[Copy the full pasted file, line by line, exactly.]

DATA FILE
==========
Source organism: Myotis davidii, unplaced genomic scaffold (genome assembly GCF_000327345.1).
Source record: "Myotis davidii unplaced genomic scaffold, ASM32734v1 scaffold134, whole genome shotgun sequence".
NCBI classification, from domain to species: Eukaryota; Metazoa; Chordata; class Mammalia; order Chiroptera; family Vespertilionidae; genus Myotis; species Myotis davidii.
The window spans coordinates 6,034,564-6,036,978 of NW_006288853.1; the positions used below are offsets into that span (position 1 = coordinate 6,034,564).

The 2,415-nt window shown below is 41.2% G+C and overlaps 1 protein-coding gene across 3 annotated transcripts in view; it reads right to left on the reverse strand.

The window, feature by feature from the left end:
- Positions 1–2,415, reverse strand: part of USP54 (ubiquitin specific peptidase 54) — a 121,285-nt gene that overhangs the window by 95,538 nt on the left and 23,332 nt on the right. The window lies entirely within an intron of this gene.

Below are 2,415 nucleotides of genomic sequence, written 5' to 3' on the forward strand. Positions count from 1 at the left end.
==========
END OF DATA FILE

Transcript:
Source organism: Myotis davidii, unplaced genomic scaffold (genome assembly GCF_000327345.1).
Source record: "Myotis davidii unplaced genomic scaffold, ASM32734v1 scaffold134, whole genome shotgun sequence".
NCBI classification, from domain to species: Eukaryota; Metazoa; Chordata; class Mammalia; order Chiroptera; family Vespertilionidae; genus Myotis; species Myotis davidii.
The window spans coordinates 6,034,564-6,036,978 of NW_006288853.1; the positions used below are offsets into that span (position 1 = coordinate 6,034,564).

The 2,415-nt window shown below is 41.2% G+C and overlaps 1 protein-coding gene across 3 annotated transcripts in view; it reads right to left on the reverse strand.

The window, feature by feature from the left end:
- Positions 1–2,415, reverse strand: part of USP54 (ubiquitin specific peptidase 54) — a 121,285-nt gene that overhangs the window by 95,538 nt on the left and 23,332 nt on the right. The window lies entirely within an intron of this gene.

Below are 2,415 nucleotides of genomic sequence, written 5' to 3' on the forward strand. Positions count from 1 at the left end.